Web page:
Facebook's anti-spam system bug deleted coronavirus posts from reputable news sources

Facebook logo on a Pixel 4 XL
Facebook logo on a Pixel 4 XL (Image credit: Joe Maring / Android Central)

What you need to know

  • Facebook spent the night deleting coronavirus posts that were wrongly designated spam.
  • That's because of a bug in its anti-spam system.
  • Posts from sources such as BBC News were marked as misleading or containing false advertisement.

A bug in Facebook's anti-spam system has caused posts about the coronavirus pandemic from reputable news sources such as the BBC to be deleted overnight.

As reported by BBC News:

Facebook has said that a software issue was responsible for posts on topics including coronavirus being wrongly marked as spam.The social media giant's head of safety said: "This is a bug in an anti-spam system."The statement was in response to widespread complaints from Facebook and Instagram users.It came a day after the firm said contract workers who review content would be sent home due to the outbreak.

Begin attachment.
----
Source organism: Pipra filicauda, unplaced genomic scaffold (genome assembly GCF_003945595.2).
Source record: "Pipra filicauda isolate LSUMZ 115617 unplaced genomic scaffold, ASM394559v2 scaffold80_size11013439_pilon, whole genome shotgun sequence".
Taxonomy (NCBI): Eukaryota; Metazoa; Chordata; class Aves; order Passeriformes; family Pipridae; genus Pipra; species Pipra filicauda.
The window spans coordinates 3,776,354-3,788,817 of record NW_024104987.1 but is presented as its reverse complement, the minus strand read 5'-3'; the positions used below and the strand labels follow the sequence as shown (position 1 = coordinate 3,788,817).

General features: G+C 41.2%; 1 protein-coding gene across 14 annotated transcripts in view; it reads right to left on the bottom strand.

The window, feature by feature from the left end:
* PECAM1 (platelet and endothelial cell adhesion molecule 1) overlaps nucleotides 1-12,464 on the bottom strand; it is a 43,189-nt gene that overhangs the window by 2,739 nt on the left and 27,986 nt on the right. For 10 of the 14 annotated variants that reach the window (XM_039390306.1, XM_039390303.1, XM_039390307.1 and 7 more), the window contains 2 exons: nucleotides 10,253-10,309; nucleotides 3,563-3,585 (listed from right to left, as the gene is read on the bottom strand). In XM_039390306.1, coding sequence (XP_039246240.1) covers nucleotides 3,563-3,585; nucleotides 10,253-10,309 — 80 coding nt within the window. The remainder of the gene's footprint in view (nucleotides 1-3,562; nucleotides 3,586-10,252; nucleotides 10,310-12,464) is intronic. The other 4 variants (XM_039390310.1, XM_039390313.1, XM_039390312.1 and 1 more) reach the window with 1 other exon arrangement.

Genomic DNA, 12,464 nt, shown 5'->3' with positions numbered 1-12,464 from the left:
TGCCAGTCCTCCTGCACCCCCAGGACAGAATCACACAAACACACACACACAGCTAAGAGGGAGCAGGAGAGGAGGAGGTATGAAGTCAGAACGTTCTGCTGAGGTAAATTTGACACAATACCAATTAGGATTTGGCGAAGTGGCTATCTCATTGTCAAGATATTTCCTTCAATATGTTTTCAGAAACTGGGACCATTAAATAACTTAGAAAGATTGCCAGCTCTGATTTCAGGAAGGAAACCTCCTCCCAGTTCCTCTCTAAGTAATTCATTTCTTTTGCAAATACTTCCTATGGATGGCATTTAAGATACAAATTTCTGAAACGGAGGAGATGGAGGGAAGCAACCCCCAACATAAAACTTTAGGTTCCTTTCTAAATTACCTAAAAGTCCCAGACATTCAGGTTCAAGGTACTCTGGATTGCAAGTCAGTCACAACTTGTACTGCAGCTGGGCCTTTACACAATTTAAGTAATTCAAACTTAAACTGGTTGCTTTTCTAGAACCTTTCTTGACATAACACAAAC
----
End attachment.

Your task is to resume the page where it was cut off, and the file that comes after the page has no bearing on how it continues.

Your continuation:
Facebook Delete Covid

Source: Stephen Warwick/iMore (Image credit: Source: Stephen Warwick/iMore)

Facebook's Guy Rosen took to Twitter to advise users:

We're on this - this is a bug in an anti-spam system, unrelated to any changes in our content moderator workforce. We're in the process of fixing and bringing all these posts back. More soon.

He then confirmed early this morning that posts that were incorrectly removed that been restored:

We've restored all the posts that were incorrectly removed, which included posts on all topics - not just those related to COVID-19. This was an issue with an automated system that removes links to abusive websites, but incorrectly removed a lot of other posts too.

Reports note that articles affected included stories from BBC News, Times of Israel, Axios and The Atlantic. Facebook has sent home most of its contract workers who monitor content due to concerns about the COVID-19 pandemic. In a blog post, it noted that it was "prepared" for the situation, however, it admitted that "there may be some limitations to this approach" and that it could see "more mistakes as a result".

Stephen Warwick